134th Infantry Regiment
"All Hell Can't Stop Us"
Transcribed by Roberta V. Russo, Palatine, Illinois
The 35th Division is steeped in tradition. The spirit and meaning of its nickname, Santa Fe, is legendary. Many of the organizations that made up the division had their origins in the last century. A number of the units fought in the Indian Wars and helped to open the West. They also served in the Spanish-American War and were with Pershing in the punitive expedition against Mexico.
"That's my old outfit, the 35th!"
It may be in some solid Midwest town or New York's Grand Central Station, but it's the same story. A middle-aged fellow spots the Santa Fe shoulder patch and drifts over to find out what's happened to the division he served with in '17 - 18.
Likely he'll mention the distinctive blue and white patch and then hasten to add "I was with the 137th Infantry in the Argonne - a damn good outfit!" . . . or, "I went through last trip with the 110th Medics." For a moment there will be a pause, and his eyes seem to be far away, and you wonder if he's thinking of his old gang. If your memories could follow his, they'd probably see these things. Twelve months training endured in the dusty, weather-beaten hills around Camp Doniphan in southern Oklahoma. Then, along in spring of 1918 the 35th packed up and was sent overseas to England and France. Frontline training came next followed by move into quiet sectors in the Vosage Mountains under old III Corps or the French.
But the Armistice didn't happen until an affair, called the Meuse-Argonne operation, pushed Fritz back and threatened to cut his main supply artery at Metz . . . Every 35th veteran remembers the Argonne. . . .
The "old Outfit" was the right flank division of the First Corp of U. S. First Army. It had the job of shoving up a swampy, fog drenched valley - an open section flanked on one side by a forest and on the other by the Aire River and Argonne.
Starting conspicuously, the old 138th Infantry knocked the Germans off formidable Vauquois Hill. Fighting ahead for five days, the division was always even with the farthest advance of the whole army.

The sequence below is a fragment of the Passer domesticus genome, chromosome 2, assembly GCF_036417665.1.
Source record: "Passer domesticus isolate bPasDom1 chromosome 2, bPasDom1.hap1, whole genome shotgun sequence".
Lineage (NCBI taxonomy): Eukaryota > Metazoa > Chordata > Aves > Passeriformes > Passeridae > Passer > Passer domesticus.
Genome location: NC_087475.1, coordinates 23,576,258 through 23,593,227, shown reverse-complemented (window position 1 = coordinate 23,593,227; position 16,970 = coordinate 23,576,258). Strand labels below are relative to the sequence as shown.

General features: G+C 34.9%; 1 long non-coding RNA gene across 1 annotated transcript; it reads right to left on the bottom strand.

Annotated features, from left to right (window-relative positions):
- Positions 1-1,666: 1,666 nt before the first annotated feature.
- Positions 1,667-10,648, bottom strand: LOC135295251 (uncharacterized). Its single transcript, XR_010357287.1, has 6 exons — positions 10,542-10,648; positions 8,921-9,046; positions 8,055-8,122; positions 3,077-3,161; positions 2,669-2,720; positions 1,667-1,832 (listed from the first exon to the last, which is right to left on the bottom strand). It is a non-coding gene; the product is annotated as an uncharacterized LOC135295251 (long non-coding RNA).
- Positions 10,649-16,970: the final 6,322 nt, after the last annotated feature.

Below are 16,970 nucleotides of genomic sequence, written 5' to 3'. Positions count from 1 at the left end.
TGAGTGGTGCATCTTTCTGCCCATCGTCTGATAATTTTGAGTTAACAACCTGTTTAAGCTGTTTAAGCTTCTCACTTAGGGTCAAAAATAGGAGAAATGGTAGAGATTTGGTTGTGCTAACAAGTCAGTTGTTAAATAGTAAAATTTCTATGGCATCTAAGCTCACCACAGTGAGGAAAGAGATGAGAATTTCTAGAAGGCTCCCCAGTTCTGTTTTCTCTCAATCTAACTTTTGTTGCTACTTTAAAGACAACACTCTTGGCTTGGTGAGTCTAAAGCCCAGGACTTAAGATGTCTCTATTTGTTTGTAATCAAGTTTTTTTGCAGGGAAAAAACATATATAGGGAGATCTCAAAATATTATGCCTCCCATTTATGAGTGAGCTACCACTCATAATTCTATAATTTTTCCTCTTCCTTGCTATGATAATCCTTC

If he were an infantryman, our "vet" could remember his rations. That was easy - first day, cold field chow; second day, chow from abandoned German kits; third day, water, if lucky; fourth day, nothing; fifth day, nothing. But they fought on, to win.
If an artilleryman, or in any wheeled outfit, he'd never forget the mire he tugged his spokes through to support the advancing doughboys. They got hungry, too, but the third day they needed the chow-wagon nags to pull the guns, so they left the chow behind long enough to smack the German in his own "bread-basket."
If he were an engineer he'd probably think of September 29. . . .
Up front the Germans had hurled their heaviest counter-attacks of the whole front against the Santa Fe Infantry around Exermont.
The 35th had knocked out one enemy division the first two days, fought off and pushed back a Prussian Guard division the next two days, but now they were being hard-pressed by another fresh division, the German 52nd.
An eyewitness of the 35th's Artillery watched part of this scrap near Montrebeau Woods. He tells of hungry, shell-raked, paddle feet men fighting the Heines with nothing but their rifles and a few machine guns they'd taken from the Prussian Guards.
Well, the engineer remembers how he dug in along a strategic ridge, and, when hard pressed elements of the infantry came back, they stood fast, side by side there, and stopped the German Fifty-second cold. At one time 13 Hun batteries were delivering flanking fire into the 35th's positions.
Relieved by the First Division, 30 September, the Santa Fe rested a few days before going back into the line near Verdun to fight until the Armistice under French XVII Corps and U. S. Second Army.
Return to top of page
|Return to Presenting the 35th Infantry Division in WWII table of contents|
|View My Guestbook|